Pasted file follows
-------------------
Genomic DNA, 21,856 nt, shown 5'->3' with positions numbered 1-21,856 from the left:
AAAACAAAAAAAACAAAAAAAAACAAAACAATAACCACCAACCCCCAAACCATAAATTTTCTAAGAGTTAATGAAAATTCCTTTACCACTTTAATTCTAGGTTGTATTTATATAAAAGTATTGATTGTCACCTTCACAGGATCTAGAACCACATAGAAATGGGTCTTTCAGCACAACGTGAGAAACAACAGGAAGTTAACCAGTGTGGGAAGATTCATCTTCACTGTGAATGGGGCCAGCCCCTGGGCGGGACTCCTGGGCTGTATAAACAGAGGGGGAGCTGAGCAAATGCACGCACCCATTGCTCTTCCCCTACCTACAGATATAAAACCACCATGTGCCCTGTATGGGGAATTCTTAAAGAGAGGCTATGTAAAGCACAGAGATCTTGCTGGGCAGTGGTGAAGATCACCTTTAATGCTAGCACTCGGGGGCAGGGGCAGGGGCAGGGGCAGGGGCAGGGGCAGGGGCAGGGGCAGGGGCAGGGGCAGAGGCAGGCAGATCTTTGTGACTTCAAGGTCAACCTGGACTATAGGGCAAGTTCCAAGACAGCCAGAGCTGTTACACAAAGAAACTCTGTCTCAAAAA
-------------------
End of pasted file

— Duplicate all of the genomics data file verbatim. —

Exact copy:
Genomic DNA, 21,856 nt, shown 5'->3' with positions numbered 1-21,856 from the left:
AAAACAAAAAAAACAAAAAAAAACAAAACAATAACCACCAACCCCCAAACCATAAATTTTCTAAGAGTTAATGAAAATTCCTTTACCACTTTAATTCTAGGTTGTATTTATATAAAAGTATTGATTGTCACCTTCACAGGATCTAGAACCACATAGAAATGGGTCTTTCAGCACAACGTGAGAAACAACAGGAAGTTAACCAGTGTGGGAAGATTCATCTTCACTGTGAATGGGGCCAGCCCCTGGGCGGGACTCCTGGGCTGTATAAACAGAGGGGGAGCTGAGCAAATGCACGCACCCATTGCTCTTCCCCTACCTACAGATATAAAACCACCATGTGCCCTGTATGGGGAATTCTTAAAGAGAGGCTATGTAAAGCACAGAGATCTTGCTGGGCAGTGGTGAAGATCACCTTTAATGCTAGCACTCGGGGGCAGGGGCAGGGGCAGGGGCAGGGGCAGGGGCAGGGGCAGGGGCAGGGGCAGGGGCAGAGGCAGGCAGATCTTTGTGACTTCAAGGTCAACCTGGACTATAGGGCAAGTTCCAAGACAGCCAGAGCTGTTACACAAAGAAACTCTGTCTCAAAAA